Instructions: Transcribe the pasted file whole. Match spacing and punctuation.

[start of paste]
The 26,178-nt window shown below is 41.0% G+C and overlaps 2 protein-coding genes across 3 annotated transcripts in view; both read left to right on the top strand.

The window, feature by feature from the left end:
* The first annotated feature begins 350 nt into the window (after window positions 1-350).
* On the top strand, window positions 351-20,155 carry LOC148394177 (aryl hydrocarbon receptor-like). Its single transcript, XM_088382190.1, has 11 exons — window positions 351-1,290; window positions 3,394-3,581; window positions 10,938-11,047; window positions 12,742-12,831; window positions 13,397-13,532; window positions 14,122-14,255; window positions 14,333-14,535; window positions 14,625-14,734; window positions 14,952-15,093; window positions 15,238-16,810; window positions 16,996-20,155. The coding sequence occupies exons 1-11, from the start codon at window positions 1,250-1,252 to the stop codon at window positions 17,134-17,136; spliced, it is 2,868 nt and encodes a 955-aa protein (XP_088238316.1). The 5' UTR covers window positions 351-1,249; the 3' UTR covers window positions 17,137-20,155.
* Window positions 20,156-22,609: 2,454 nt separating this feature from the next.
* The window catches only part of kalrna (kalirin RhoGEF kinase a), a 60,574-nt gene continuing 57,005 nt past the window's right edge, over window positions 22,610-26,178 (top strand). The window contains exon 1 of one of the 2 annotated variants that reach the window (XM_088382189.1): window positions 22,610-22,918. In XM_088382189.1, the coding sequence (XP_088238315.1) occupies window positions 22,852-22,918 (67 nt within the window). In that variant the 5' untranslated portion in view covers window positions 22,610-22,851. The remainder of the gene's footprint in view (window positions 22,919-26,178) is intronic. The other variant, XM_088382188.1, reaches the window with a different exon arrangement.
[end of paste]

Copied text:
The 26,178-nt window shown below is 41.0% G+C and overlaps 2 protein-coding genes across 3 annotated transcripts in view; both read left to right on the top strand.

The window, feature by feature from the left end:
* The first annotated feature begins 350 nt into the window (after window positions 1-350).
* On the top strand, window positions 351-20,155 carry LOC148394177 (aryl hydrocarbon receptor-like). Its single transcript, XM_088382190.1, has 11 exons — window positions 351-1,290; window positions 3,394-3,581; window positions 10,938-11,047; window positions 12,742-12,831; window positions 13,397-13,532; window positions 14,122-14,255; window positions 14,333-14,535; window positions 14,625-14,734; window positions 14,952-15,093; window positions 15,238-16,810; window positions 16,996-20,155. The coding sequence occupies exons 1-11, from the start codon at window positions 1,250-1,252 to the stop codon at window positions 17,134-17,136; spliced, it is 2,868 nt and encodes a 955-aa protein (XP_088238316.1). The 5' UTR covers window positions 351-1,249; the 3' UTR covers window positions 17,137-20,155.
* Window positions 20,156-22,609: 2,454 nt separating this feature from the next.
* The window catches only part of kalrna (kalirin RhoGEF kinase a), a 60,574-nt gene continuing 57,005 nt past the window's right edge, over window positions 22,610-26,178 (top strand). The window contains exon 1 of one of the 2 annotated variants that reach the window (XM_088382189.1): window positions 22,610-22,918. In XM_088382189.1, the coding sequence (XP_088238315.1) occupies window positions 22,852-22,918 (67 nt within the window). In that variant the 5' untranslated portion in view covers window positions 22,610-22,851. The remainder of the gene's footprint in view (window positions 22,919-26,178) is intronic. The other variant, XM_088382188.1, reaches the window with a different exon arrangement.